Insurity, a leading provider of cloud-based systems for insurance carriers, brokers, and MGAs, today released its Workers’ Compensation Industry Trends report. The exclusive research reveals four converging trends related to COVID-19 that are expected to impact insurers’ portfolios in 2021. The study was based on $60 billion in workers’ compensation policy and claims data from Insurity’s proprietary Valen Data Consortium from Q1 through Q3 2020.
The pandemic has exacerbated challenges for the workers’ compensation industry, which has seen loss costs on a downward trend for years alongside climbing expense ratios. This, combined with the findings within this report related to new business, renewals, and expected premium loss, underscores the need for a heightened focus on underwriting excellence so insurers can protect and preserve loss ratios while competing for premium in the current and post-pandemic marketplace.
“Our consortium data reveals what is actually happening on the ground during the pandemic, providing a real-world view of what insurers are up against,” said Kirstin Marr, head of data solutions at Insurity. “It’s clear from our analysis that new business is becoming harder to find while insurers may also be on the hook to return a significant amount of premium upon retrospective audits. Compounding this, investment yields are at all-time lows. This puts adequacy of premium at risk and creates urgency around enhanced risk selection, pricing, and portfolio management practices—not only to safeguard loss ratios, but also to establish competitive differentiation.”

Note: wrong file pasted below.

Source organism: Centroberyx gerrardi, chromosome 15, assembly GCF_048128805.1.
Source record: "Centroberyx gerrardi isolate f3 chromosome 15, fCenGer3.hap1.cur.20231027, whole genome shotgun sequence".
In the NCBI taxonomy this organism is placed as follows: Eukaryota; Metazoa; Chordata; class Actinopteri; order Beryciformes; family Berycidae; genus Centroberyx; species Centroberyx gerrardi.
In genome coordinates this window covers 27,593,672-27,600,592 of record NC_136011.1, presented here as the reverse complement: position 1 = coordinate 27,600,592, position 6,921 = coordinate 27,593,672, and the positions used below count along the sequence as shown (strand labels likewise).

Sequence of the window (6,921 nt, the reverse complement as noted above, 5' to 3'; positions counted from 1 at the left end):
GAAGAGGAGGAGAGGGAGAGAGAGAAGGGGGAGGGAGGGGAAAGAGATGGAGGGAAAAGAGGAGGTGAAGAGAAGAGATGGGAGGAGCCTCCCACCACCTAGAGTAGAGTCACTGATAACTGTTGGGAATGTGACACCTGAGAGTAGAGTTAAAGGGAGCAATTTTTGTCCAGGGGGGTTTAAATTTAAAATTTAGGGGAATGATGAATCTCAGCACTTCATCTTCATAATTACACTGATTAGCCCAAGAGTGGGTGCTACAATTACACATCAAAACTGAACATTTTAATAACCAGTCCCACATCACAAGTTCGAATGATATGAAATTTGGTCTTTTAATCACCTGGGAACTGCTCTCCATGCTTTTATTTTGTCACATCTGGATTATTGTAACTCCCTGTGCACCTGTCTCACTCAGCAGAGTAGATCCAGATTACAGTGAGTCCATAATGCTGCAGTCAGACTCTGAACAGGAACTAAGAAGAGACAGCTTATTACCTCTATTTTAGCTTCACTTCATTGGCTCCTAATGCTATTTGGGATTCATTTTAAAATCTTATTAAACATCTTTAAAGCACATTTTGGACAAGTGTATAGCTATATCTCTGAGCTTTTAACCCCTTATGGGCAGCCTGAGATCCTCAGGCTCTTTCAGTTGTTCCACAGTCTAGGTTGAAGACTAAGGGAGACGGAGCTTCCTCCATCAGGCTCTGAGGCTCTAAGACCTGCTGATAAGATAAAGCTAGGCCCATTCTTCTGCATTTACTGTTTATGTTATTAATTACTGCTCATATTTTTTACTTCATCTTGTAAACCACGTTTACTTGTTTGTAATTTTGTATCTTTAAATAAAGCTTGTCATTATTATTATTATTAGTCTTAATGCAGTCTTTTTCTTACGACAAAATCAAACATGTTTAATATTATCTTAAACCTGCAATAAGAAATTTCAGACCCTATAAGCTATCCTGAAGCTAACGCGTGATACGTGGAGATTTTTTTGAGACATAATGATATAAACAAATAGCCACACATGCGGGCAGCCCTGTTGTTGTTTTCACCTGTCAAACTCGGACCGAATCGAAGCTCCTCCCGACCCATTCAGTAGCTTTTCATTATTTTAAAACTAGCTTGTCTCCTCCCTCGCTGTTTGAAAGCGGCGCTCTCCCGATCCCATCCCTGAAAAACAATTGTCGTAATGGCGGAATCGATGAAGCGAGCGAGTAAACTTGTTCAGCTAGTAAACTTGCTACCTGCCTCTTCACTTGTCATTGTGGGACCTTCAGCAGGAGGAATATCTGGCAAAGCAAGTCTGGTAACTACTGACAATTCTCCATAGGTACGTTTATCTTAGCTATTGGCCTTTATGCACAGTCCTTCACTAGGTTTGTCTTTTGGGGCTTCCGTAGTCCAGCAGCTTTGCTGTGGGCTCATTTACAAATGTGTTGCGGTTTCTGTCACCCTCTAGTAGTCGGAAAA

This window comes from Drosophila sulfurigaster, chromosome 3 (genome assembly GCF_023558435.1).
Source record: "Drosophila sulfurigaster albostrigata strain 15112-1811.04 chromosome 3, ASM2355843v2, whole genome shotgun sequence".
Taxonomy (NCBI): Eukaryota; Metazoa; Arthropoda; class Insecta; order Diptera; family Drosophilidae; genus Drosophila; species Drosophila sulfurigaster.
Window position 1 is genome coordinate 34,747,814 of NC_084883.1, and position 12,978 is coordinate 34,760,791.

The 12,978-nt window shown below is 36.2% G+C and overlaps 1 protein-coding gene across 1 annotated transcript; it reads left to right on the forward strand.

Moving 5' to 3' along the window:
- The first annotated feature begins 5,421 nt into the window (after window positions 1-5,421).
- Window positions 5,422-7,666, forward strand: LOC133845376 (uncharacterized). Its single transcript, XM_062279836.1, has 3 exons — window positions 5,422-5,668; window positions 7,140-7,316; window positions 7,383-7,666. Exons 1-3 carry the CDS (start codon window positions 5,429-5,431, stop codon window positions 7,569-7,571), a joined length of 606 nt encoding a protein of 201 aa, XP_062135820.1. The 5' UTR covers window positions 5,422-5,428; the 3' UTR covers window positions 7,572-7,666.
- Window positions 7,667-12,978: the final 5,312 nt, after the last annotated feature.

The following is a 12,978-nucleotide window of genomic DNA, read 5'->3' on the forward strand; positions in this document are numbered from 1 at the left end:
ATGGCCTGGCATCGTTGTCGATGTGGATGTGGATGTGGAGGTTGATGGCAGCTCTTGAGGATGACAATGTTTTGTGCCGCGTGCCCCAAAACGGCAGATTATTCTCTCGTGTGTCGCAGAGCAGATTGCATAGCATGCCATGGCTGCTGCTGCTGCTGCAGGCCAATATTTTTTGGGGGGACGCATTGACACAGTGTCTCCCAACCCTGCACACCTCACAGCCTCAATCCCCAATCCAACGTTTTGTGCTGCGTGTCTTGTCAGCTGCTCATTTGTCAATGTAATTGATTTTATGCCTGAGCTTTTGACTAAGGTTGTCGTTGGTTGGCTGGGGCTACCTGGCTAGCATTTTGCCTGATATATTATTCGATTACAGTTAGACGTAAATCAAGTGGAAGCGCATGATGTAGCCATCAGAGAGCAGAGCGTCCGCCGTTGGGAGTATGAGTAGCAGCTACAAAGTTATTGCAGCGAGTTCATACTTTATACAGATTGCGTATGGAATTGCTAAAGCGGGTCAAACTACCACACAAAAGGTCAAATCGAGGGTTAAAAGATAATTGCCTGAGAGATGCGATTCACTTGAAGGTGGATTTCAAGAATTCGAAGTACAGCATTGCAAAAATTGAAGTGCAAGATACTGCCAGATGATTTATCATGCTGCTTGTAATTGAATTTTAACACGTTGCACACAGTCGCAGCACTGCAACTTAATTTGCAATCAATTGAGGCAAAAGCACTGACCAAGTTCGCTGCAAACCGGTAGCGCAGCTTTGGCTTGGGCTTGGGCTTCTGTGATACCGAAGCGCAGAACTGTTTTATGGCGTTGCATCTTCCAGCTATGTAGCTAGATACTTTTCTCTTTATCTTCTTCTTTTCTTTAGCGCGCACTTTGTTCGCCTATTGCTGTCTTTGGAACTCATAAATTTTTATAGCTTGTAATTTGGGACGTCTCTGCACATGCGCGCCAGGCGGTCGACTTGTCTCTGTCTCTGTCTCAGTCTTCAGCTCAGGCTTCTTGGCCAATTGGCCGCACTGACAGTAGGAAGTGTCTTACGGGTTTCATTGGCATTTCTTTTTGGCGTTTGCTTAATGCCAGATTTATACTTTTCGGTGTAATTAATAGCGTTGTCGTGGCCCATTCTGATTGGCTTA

“The trends show insurers facing pressures from three primary areas: a decrease in new business, renewal stagnation, and the potential return of substantial premium, resulting from retrospective audits that reflect pandemic-driven layoffs and furloughs,” said JJ Ihrke, head of analytics and chief scoring officer at Insurity. “With new business quotes down as much as 23% in some industries—underwriting profitability becomes incredibly important to achieve because insurers simply can’t afford to miss on the scarce new business opportunities available.”
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